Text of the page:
MARK ZWEIG, from page 9
college professor in a really well-run business college in a state-owned university is a fabulous job, and one I can throw myself into because the mission is worthwhile. Maybe I will still do some other things and start another business some day. Or maybe not. I know many of our readers can identify with what I am saying. I see way too many of my 60 and 70 year-old architect and engineer friends who are on the same path I was on. I am fairly certain that I have worked with as many of you over the years as practically anyone else. I encourage you to look in the mirror and to ask yourselves if you are still doing what you want to do every day. Maybe it’s time you moved over and let some of those younger, fresher, and more motivated people take over. It doesn’t mean you have failed if you do so. It’s the opposite of that. You have gotten the ball rolling. Now maybe some other people can increase the size of that ball and get it rolling even faster. Your willingness to back off and let go will be essential to the survival of your business. You don’t want to lose all your best people because you are unable to pass the baton, do you? You don’t really want to be carried out of there on a stretcher, do you? You don’t want your family to say they barely knew you because you were always gone, and when you were there you were distracted, do you? Maybe now is the time to get really serious about your transition. Design the perfect life for yourself just like you have designed incredibly complex construction projects. Put the same thought into it. And do it before it’s too late to do so! MARK ZWEIG is Zweig Group’s chairman and founder. Contact him at firstname.lastname@example.org.
the realization about what is really important in life. That is your relationships with other people and doing some good. But up until recently, much of my motivation has really been driven by my need for ego gratification. That’s not good – it’s not healthy. In fact, it’s rather pathetic. He or she who craves the envy or admiration of others will surely go off-course in their life. I was definitely going off- course. “I encourage you to look in the mirror and to ask yourselves if you are still doing what you want to do every day. Maybe it’s time you moved over and let some of those younger, fresher, and more motivated people take over.” Don’t get me wrong. I have a lot of friends still (many of which are clients in architecture and engineering firms that I worked with over the years). We did a lot of good and helped a lot of people see the opportunity they had with their businesses, I taught a lot of students, and my older kids turned out to be independent and successful. I also have a wife (third time is the charm!) who is my best friend and has helped me become a better person. We have a beautiful house and still have a couple cool cars and bikes. But I was lucky. It all could have gone the other way. Maybe now if my diet and other bad habits don’t catch up with me, I may have 15 or 20 years to really live. Being a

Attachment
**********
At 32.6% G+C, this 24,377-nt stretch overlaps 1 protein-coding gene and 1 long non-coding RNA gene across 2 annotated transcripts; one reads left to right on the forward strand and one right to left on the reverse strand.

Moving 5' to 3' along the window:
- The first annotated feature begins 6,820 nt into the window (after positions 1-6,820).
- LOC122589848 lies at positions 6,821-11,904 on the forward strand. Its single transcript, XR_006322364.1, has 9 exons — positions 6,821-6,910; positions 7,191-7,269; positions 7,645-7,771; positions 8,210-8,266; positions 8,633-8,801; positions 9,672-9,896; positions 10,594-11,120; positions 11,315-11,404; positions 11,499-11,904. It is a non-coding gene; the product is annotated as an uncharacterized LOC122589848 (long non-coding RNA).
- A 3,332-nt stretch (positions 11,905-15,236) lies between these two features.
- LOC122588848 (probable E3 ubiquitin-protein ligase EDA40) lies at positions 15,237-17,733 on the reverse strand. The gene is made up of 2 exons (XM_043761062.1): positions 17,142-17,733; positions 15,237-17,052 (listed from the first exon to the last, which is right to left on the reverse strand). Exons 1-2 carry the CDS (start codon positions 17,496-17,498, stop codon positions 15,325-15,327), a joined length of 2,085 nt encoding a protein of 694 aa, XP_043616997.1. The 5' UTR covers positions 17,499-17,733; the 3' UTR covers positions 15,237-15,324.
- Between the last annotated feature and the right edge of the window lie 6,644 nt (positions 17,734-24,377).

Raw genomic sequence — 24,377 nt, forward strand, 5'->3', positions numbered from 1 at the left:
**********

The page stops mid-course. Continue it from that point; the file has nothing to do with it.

© Copyright 2021. Zweig Group. All rights reserved.
THE ZWEIG LETTER FEBRUARY 1, 2021, ISSUE 1377
Made with FlippingBook Annual report